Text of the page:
While I agree with Steve's general theme, I wonder if it isn't more worthwhile to study the objects of the engaged citizens' ire (sort of outside the confines or lenses of the debate as it's been cast) to determine substantively whether the proposed government actions they oppose are actually pernicious in light of our history as a nation and our conception of a government of limited powers.
In other words, let's ignore the smoke for a moment, stop presuming everyone who vehemently opposes Barack Obama's policies is a birther, and concentrate on the underlying fire. Because if the fire is in fact dangerous enough, it's no wonder there's smoke. Sure, smoke of any kind - supporters who represent the excessive zeal of any cause - can seem acrid, inherently annoying and unhealthy.
But the firestarters, too, in their "Who me? You're just crazy." smugness, must be assessed and critiqued. They are potentially much more worrisome, if you ask me.
Let's take the speech to school children issue. How inimical to liberty is an attempt by the President to talk to all young public school children over a television screen...with a followup questions from the teacher, provided in a standard lesson plan, asking pre-K-6th graders to write themselves letters on how they can help the president and asking “Why is it important that we listen to the President and other elected officials…” It might seem innocuous - especially to all of us over 18 who see President Obama in the news and on television constantly. And it probably is.
However, scraping away whatever Rush Limbaugh, Sean Hannity, and the Heritage Foundation have said about Obama and the school children, does the lesson plan and setup still sound rather odious to me as an individual? Yes, they do. They seem to run against the fundamental premise of American government - that sovereignty rests with the people. The bullet point should have read: "Why is it important that our President and other elected officials listen to us?"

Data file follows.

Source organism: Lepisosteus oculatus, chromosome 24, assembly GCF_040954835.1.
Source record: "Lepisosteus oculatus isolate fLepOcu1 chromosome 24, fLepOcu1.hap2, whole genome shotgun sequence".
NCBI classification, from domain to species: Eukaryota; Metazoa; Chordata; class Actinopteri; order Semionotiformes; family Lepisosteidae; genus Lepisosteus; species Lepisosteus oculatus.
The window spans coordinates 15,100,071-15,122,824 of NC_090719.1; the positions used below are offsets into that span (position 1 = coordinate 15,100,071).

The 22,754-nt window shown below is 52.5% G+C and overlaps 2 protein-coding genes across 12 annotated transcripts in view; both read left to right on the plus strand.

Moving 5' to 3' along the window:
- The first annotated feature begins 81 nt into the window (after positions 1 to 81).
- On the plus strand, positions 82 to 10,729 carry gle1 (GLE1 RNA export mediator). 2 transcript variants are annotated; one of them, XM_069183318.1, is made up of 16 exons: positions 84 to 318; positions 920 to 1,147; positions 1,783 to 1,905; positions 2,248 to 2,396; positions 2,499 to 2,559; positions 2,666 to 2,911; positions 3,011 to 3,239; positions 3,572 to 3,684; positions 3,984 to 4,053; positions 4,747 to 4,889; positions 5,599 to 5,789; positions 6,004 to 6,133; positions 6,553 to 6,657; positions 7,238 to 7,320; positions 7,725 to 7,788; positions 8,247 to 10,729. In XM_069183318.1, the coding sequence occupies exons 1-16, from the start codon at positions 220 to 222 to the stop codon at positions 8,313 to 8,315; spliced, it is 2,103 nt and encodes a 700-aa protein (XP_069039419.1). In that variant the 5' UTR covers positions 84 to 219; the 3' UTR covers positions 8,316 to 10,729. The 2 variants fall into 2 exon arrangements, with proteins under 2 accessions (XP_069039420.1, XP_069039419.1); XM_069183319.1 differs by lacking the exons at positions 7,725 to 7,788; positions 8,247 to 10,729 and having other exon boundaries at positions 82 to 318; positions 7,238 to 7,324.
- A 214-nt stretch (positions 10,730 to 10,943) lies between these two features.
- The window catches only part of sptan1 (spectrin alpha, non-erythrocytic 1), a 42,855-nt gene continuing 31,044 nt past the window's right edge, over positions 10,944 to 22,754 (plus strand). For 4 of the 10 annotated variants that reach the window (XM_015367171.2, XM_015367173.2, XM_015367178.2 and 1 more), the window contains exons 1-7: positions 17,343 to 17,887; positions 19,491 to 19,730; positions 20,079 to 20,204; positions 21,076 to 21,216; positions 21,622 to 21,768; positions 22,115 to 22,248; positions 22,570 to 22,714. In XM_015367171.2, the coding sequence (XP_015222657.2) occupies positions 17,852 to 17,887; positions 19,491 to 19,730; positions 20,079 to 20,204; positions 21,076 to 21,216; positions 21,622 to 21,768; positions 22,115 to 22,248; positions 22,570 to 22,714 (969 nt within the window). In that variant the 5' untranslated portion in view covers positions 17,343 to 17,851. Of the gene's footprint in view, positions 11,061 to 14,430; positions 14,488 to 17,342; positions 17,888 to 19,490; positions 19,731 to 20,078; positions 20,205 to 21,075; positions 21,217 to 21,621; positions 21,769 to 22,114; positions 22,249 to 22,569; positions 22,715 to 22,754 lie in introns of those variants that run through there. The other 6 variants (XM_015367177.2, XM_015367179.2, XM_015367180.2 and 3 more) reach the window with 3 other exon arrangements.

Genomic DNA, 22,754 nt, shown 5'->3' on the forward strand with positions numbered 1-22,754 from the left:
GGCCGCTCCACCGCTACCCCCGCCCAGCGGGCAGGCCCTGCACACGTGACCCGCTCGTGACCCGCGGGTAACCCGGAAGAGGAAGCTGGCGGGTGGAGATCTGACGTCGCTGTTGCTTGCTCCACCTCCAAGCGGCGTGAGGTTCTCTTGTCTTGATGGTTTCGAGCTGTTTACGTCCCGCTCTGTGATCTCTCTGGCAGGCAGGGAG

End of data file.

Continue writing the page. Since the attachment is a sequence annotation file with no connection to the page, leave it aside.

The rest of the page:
Even if Obama was planning to encourage students to do positive things, even if there was a precedent (Obama wants to rest - again - on W?), a mass communication (prepared by a government agency) by the president to impressionable minds that our society has determined are not yet capable to share in the burden of self-government is a risky thing.
I think the ire of parents out there, even if exaggerated and heated, comes from the fact that our system of government has morphed so far from the original restrained conception we began with that it has come to parallel, all too closely, the overbearing government we set ourselves apart from - and against - when we created ourselves.
Yes, we have a democratically elected government, for the most part. But the proliferation of agencies, like the Department of Education, the expanded number of unelected czars, and the increased federal encroachment on traditionally state education prerogatives through legislative and funding mechanisms ultimately make some aspects of a parent's control over a child's education so attenuated that it approaches the realms of taxation without representation. Admittedly, in this situation, the agency's lesson plan is a "menu" of possibilities, not a mandate, to my knowledge.
Still, too many commentators, rather than looking at the fire, focus in on the smoke, the grassroots anger. They argue guilt by association and demean incrementalist arguments rather than defeating the basic arguments opposed to President Obama's policies and the actions of his administration.
I understand how deep the opposition runs. And I think I know why. It's largely the audacity of a federal government and a president who tend to believe that so long as governmental action is well-intentioned it should be condoned. The smoke is the problem here, they say. It's obstructionist.
I'm not so concerned about the smoke. It's the fire - even a small one - that worries me.